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OPLIN 4Cast #289: Lessons from Apple

Posted in 4cast

Most public libraries do great customer service. When asked about their local libraries, the vast majority of people praise them, much more than any other government service. It helps that libraries (generally) are not trying to trade their services for immediate payment, though, of course, people do pay for libraries eventually through their taxes. But how would people feel about public libraries if they charged premium prices for their services? That’s one of the interesting things about Apple – they do charge premium prices, yet people still flock to their stores. It’s worth looking at some of the things they do to keep their customers happy, and maybe check to make sure your library is doing these things, too.

  • 6 reasons Apple is so successful (Time/Tim Bajarin)  “Notice that when you go into an Apple store and are greeted by one of the sales staff, you’re not asked, ‘How can I help you?’ Instead they ask, ‘What would you like to do today?’ They go right to the heart of any technology user’s question, a question that’s always related to what they want to do with the technology the user is interested in. And once you explain your needs, they take care of it on the spot in most cases.”
  • Ex-VP using Apple experience to remake Penney (  “[Former Apple retail chief Ron] Johnson showed a diagram of a typical Apple store, identifying the ‘Red Zone’ of products at the front of the store, and the ‘Family Room’ of services at the rear. He said the Red Zone is ‘where the excitement is,’ while the Family Room is where ‘owners gather to learn more.’ He explained that, ‘The magic of the store that makes everyone want to come is all the stuff you get beyond the transaction, ’cause at Apple, the relationship doesn’t end when you buy. That’s where it begins.’”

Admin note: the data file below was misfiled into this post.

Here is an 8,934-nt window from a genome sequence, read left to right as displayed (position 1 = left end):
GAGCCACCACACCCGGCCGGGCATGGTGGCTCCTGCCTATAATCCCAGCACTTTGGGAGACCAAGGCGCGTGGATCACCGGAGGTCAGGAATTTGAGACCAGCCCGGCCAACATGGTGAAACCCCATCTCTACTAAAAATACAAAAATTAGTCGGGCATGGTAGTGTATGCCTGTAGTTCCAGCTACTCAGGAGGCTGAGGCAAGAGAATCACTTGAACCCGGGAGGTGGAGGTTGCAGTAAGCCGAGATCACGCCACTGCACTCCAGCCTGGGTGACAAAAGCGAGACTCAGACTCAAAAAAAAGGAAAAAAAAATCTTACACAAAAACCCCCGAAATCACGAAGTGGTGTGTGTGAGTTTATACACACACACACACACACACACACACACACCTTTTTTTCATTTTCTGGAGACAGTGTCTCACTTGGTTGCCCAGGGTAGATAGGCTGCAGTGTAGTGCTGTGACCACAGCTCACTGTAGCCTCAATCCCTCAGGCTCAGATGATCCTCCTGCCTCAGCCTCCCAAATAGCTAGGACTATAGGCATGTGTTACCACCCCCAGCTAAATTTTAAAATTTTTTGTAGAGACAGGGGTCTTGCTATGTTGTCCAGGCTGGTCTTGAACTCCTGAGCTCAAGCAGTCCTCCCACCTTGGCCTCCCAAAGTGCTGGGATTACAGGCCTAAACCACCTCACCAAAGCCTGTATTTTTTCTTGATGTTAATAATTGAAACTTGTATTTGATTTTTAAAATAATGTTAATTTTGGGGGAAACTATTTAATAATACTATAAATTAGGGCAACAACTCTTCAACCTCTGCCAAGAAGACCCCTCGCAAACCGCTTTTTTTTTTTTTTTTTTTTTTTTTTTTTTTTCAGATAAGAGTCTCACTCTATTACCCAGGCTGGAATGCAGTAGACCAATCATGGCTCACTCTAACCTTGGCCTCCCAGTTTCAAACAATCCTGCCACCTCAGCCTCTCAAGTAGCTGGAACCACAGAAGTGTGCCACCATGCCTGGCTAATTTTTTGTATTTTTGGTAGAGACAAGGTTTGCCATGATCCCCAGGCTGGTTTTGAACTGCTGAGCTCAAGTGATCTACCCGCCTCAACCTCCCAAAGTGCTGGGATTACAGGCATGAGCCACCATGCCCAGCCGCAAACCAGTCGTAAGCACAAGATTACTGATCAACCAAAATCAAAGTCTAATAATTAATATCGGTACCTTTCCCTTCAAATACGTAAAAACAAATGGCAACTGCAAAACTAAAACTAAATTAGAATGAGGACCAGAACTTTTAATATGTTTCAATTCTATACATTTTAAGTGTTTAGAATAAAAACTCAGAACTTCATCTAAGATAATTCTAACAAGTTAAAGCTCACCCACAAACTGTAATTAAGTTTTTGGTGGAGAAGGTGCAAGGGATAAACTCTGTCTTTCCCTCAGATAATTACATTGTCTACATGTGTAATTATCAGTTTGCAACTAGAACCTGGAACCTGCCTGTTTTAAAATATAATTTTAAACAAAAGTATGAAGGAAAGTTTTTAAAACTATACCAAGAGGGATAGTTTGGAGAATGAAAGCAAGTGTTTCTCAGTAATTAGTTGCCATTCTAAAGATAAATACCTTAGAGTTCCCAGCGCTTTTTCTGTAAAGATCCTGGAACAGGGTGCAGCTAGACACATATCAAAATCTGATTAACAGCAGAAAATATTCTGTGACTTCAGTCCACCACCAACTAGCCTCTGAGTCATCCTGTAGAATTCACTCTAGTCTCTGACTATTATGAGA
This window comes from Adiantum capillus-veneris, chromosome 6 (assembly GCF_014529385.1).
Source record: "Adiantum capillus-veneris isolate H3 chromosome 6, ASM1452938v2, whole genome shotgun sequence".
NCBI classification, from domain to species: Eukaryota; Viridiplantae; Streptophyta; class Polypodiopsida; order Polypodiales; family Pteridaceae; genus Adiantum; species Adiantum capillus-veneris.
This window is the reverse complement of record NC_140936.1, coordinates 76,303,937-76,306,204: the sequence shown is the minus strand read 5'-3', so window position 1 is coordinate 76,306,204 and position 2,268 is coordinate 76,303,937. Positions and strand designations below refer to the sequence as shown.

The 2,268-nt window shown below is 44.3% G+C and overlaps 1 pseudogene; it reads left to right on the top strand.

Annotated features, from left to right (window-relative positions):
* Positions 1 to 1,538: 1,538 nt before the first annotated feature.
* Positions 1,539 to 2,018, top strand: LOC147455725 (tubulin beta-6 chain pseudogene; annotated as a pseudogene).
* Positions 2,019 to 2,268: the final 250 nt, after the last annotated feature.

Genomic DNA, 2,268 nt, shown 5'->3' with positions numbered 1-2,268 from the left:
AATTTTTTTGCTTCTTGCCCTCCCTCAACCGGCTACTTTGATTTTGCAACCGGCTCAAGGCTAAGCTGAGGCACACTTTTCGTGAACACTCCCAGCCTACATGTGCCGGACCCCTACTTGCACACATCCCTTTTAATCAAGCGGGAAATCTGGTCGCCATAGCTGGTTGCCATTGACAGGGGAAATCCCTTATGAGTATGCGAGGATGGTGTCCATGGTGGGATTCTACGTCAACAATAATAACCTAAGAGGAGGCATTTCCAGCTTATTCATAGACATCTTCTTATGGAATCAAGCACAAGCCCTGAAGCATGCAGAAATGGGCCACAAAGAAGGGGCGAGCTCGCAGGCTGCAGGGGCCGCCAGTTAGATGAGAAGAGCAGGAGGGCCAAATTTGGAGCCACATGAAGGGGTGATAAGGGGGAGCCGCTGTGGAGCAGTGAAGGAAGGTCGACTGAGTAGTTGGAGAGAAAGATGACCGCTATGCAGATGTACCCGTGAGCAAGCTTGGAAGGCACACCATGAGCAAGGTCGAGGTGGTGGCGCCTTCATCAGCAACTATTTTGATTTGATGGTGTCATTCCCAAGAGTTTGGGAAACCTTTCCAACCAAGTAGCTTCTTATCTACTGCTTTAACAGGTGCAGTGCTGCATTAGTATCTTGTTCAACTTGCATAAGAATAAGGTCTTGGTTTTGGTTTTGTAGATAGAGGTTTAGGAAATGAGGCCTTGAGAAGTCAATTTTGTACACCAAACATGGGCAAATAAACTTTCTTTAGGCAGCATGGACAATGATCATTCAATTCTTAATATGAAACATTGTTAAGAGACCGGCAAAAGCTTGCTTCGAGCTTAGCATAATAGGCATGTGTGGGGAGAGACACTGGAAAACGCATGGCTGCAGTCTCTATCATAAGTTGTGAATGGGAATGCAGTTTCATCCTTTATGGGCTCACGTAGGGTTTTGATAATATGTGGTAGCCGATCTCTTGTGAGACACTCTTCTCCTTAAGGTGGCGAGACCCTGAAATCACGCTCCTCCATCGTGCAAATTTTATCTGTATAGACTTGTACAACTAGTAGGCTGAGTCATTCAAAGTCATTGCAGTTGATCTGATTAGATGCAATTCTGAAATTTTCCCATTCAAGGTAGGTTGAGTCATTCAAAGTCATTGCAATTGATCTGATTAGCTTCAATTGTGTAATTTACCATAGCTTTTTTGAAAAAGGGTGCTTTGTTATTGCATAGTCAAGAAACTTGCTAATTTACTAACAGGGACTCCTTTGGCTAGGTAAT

• Setting the stage (27gen/Bob Adams)  “According to Apple designer Jonathan Ive, ‘We are absolutely consumed by trying to develop a solution that is very simple because as physical beings we understand clarity.’ Though he was speaking about product design, this philosophy extends to the design of the Apple Store experience as well. In Apple’s world, anything that detracts from the user’s experience is eliminated.”
  • Apple Store’s secret sauce: 5 steps of service (Forbes/Carmine Gallo)  “How a person feels when they end a transaction significantly impacts how they perceive the brand and whether they are likely to recommend the brand to others. For example, a creative teaching a workshop might say, ‘I really like the presentation you’ve started with Apple Keynote. Please drop in again when you’re close to being finished and we’ll give you more tips on how to refine it.’ Even after a purchase, it’s not uncommon for a specialist to give a customer a business card should they have more questions. Above all, give your customer a reason to return.”

Sales fact:
The average Apple Store has sales per square foot of $6,116 per year according to Retail Sails, while the average mall store sells only $350 per square foot.